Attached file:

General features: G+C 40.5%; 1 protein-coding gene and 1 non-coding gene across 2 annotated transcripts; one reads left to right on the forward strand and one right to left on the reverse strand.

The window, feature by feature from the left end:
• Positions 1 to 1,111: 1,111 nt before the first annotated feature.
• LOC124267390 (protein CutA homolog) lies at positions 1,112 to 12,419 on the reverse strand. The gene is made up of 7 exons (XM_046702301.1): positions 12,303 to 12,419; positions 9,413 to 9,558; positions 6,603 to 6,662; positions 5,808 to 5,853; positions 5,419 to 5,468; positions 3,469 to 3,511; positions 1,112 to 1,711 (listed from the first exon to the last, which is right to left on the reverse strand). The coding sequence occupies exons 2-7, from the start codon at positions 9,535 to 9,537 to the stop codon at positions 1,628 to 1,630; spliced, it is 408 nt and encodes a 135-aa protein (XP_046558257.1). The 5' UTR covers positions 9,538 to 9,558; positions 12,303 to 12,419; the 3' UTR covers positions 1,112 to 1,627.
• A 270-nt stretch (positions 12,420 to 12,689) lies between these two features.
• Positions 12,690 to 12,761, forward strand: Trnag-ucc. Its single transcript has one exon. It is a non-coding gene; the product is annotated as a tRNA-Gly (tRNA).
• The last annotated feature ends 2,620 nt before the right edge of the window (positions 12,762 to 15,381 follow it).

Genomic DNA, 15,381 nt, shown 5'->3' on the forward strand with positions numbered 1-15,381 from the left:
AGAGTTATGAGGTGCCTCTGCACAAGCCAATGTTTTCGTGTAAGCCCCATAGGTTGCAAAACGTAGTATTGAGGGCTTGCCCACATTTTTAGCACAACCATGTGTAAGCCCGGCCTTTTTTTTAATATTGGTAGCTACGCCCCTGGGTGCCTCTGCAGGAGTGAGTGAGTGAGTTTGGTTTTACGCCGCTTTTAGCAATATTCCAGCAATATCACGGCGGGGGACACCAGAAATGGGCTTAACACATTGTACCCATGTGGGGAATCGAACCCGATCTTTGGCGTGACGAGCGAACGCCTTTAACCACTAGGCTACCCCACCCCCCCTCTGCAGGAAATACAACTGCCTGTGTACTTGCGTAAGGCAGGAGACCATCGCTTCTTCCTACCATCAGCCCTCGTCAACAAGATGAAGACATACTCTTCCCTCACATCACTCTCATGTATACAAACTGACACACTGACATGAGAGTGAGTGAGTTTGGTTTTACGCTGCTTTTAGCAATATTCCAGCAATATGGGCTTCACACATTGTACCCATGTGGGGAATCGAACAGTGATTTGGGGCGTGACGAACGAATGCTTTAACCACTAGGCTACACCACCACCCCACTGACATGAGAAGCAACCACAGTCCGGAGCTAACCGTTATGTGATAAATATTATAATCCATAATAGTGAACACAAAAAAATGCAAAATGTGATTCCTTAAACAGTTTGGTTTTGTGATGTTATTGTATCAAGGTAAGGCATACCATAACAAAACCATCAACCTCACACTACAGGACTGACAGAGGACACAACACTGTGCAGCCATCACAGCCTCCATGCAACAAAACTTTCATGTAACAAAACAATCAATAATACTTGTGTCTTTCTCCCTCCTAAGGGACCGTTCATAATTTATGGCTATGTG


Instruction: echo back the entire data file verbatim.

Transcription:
General features: G+C 40.5%; 1 protein-coding gene and 1 non-coding gene across 2 annotated transcripts; one reads left to right on the forward strand and one right to left on the reverse strand.

The window, feature by feature from the left end:
• Positions 1 to 1,111: 1,111 nt before the first annotated feature.
• LOC124267390 (protein CutA homolog) lies at positions 1,112 to 12,419 on the reverse strand. The gene is made up of 7 exons (XM_046702301.1): positions 12,303 to 12,419; positions 9,413 to 9,558; positions 6,603 to 6,662; positions 5,808 to 5,853; positions 5,419 to 5,468; positions 3,469 to 3,511; positions 1,112 to 1,711 (listed from the first exon to the last, which is right to left on the reverse strand). The coding sequence occupies exons 2-7, from the start codon at positions 9,535 to 9,537 to the stop codon at positions 1,628 to 1,630; spliced, it is 408 nt and encodes a 135-aa protein (XP_046558257.1). The 5' UTR covers positions 9,538 to 9,558; positions 12,303 to 12,419; the 3' UTR covers positions 1,112 to 1,627.
• A 270-nt stretch (positions 12,420 to 12,689) lies between these two features.
• Positions 12,690 to 12,761, forward strand: Trnag-ucc. Its single transcript has one exon. It is a non-coding gene; the product is annotated as a tRNA-Gly (tRNA).
• The last annotated feature ends 2,620 nt before the right edge of the window (positions 12,762 to 15,381 follow it).

Genomic DNA, 15,381 nt, shown 5'->3' on the forward strand with positions numbered 1-15,381 from the left:
AGAGTTATGAGGTGCCTCTGCACAAGCCAATGTTTTCGTGTAAGCCCCATAGGTTGCAAAACGTAGTATTGAGGGCTTGCCCACATTTTTAGCACAACCATGTGTAAGCCCGGCCTTTTTTTTAATATTGGTAGCTACGCCCCTGGGTGCCTCTGCAGGAGTGAGTGAGTGAGTTTGGTTTTACGCCGCTTTTAGCAATATTCCAGCAATATCACGGCGGGGGACACCAGAAATGGGCTTAACACATTGTACCCATGTGGGGAATCGAACCCGATCTTTGGCGTGACGAGCGAACGCCTTTAACCACTAGGCTACCCCACCCCCCCTCTGCAGGAAATACAACTGCCTGTGTACTTGCGTAAGGCAGGAGACCATCGCTTCTTCCTACCATCAGCCCTCGTCAACAAGATGAAGACATACTCTTCCCTCACATCACTCTCATGTATACAAACTGACACACTGACATGAGAGTGAGTGAGTTTGGTTTTACGCTGCTTTTAGCAATATTCCAGCAATATGGGCTTCACACATTGTACCCATGTGGGGAATCGAACAGTGATTTGGGGCGTGACGAACGAATGCTTTAACCACTAGGCTACACCACCACCCCACTGACATGAGAAGCAACCACAGTCCGGAGCTAACCGTTATGTGATAAATATTATAATCCATAATAGTGAACACAAAAAAATGCAAAATGTGATTCCTTAAACAGTTTGGTTTTGTGATGTTATTGTATCAAGGTAAGGCATACCATAACAAAACCATCAACCTCACACTACAGGACTGACAGAGGACACAACACTGTGCAGCCATCACAGCCTCCATGCAACAAAACTTTCATGTAACAAAACAATCAATAATACTTGTGTCTTTCTCCCTCCTAAGGGACCGTTCATAATTTATGGCTATGTG